These symptoms are normal if you've just had a baby. They are usually mild and don't stop you leading a normal life. This can be an upsetting time but should usually pass after 10 - 14 days.

Depression and Anxiety

Depression and anxiety can occur in pregnancy and after birth. The latest research shows that around 10-15 in every 100 women and at least 10 in every 100 men may suffer.

If you are depressed you may be feeling a constant sadness or low mood, have lost interest in the things around you and no longer enjoy the things you used to. You may also be feeling guilty, agitated or blame yourself, and may have difficulties in relating to your baby.

You may be feeling anxious, with or without depression, having lots of fears or worries, feeling nervous or on edge, not sleeping well and you may find yourself avoiding certain situations

Obsessive-Compulsive Disorder (OCD)

Perinatal OCD can affect 2-3 in every 100 women. Many pregnant women and new mothers have a normal increase in some obsessive and compulsive behaviours due to wanting to avoid risks in pregnancy or to protect their new baby. You may find you have unexpected thoughts about your baby being harmed and may find yourself trying to carry out rituals or compulsive behaviours to reduce these thoughts and anxieties. This may include cleaning rituals, excessive checking on your baby or repeatedly seeking reassurance from other people. If these symptoms begin to interfere with normal daily life or bother you for an hour or more every day you should speak to a health professional for further support and advice.

Postpartum Psychosis

Postpartum psychosis is a rare but severe mental illness that affects 1 in every 1000 women. Symptoms most often begin within the first few days of giving birth and include feeling:

  • confused or disoriented
  • excited, high, elated, overactive or very energetic
  • talking a lot, being unable to go to sleep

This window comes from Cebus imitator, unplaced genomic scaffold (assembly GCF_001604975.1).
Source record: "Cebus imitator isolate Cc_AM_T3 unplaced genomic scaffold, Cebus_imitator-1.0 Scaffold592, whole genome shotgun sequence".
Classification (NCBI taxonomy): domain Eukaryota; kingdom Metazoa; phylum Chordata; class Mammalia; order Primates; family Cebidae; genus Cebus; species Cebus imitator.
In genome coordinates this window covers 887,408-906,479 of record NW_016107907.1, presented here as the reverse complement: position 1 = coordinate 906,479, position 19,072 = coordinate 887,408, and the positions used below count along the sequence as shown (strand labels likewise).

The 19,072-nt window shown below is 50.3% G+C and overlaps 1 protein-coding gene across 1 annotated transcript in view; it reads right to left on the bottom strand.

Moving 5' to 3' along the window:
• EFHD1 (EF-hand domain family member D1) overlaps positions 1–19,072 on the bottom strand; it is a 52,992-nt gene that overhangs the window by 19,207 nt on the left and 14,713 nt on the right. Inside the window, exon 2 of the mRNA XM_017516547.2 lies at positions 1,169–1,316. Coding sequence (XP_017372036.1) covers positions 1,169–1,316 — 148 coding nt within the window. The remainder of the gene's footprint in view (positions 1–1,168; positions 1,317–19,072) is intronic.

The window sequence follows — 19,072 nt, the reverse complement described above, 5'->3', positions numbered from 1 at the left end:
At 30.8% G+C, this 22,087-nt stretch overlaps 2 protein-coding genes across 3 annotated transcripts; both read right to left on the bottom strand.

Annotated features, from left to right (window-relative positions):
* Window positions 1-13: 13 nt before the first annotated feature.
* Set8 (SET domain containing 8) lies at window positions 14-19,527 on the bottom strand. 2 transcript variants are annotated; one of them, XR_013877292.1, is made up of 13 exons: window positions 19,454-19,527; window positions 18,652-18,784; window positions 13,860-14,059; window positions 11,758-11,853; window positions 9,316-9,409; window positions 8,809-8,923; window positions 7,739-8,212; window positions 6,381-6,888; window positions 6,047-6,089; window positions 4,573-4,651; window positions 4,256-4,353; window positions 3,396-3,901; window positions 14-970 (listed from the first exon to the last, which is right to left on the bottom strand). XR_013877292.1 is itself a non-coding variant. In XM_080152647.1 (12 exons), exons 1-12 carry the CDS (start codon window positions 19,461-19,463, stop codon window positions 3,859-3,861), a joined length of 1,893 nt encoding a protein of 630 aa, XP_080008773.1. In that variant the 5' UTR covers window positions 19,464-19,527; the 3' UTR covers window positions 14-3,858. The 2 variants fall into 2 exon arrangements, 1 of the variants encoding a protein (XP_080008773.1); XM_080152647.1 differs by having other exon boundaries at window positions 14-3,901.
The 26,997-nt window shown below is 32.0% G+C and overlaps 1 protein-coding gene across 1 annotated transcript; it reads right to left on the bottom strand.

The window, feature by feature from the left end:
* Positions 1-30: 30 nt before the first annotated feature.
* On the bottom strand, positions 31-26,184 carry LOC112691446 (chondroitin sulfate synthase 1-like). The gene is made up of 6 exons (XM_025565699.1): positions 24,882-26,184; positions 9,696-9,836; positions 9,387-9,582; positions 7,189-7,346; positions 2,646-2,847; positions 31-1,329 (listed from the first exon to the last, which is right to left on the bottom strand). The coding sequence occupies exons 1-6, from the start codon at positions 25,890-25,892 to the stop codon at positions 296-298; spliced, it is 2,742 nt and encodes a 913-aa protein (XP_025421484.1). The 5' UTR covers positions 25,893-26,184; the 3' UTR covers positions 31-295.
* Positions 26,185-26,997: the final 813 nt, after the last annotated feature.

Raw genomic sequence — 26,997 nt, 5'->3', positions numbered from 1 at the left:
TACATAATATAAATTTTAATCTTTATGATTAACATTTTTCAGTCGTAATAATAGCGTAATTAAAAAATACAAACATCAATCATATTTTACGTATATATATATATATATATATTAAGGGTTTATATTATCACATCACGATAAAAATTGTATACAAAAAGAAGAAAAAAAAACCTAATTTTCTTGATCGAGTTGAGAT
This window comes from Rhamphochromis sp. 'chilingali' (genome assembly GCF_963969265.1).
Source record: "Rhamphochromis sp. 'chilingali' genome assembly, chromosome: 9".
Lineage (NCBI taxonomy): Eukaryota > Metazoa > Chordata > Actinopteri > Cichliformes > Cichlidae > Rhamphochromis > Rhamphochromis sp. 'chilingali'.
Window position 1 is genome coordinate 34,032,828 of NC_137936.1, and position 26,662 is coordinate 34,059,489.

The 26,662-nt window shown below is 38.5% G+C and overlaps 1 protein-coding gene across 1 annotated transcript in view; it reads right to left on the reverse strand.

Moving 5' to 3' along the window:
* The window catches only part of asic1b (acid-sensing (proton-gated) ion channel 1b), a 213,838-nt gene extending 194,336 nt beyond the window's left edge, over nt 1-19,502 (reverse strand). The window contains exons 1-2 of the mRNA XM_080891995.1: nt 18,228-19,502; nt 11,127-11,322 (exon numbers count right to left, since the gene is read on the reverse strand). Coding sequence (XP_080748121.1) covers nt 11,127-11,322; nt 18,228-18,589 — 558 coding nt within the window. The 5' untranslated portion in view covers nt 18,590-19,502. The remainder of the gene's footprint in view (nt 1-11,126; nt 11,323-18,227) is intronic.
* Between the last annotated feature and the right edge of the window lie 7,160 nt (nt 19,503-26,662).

• very anxious, paranoid or suspicious
  • hearing, seeing or feeling things that are not there (hallucinations)
  • having unusual beliefs that are not true e.g. that you have special powers or that your baby needs to be protected from something
  • heightened senses e.g. colours appearing more visit than usual

If you or your partner is experiencing what you think might be postpartum psychosis it is important than your see urgent help from your GP or CRISIS line on 111 Option 2, or via A&E.

Most women with postpartum psychosis will become ill very quickly and will require immediate treatment provided by the Specialist Perinatal Mental Health Team and will usually be admitted to a special Mother and Baby Unit.

Birth Trauma

Post-traumatic stress disorder (PTSD) following birth, otherwise known as birth trauma, can affect 1 in every 25 women. Partners who have witnessed a traumatic birth may also experience PTSD.

You may have experienced birth as traumatic if you felt a loss of control, if you felt unsupported or afraid, if your pain relief was not effective, if you were worried that something was going wrong, if you needed an emergency forceps delivery or caesarean section, or if your baby had to be taken to intensive care.

You may be experiencing symptoms such as flashbacks or nightmares and may be feeling jumpy, over-anxious, angry or irritable and having difficulties concentrating or sleeping. You may feel very over-protective of your baby or be experiencing difficulties with feeding or responding to your baby and may be worried you don’t feel a bond with your baby.

You might find it helpful to make an appointment with the Birth Afterthoughts service at the hospital where you had your baby  where you can discuss your birth experience; or find support from the Birth Trauma Association https://www.birthtraumaassociation.org.uk/

Other perinatal mental illnesses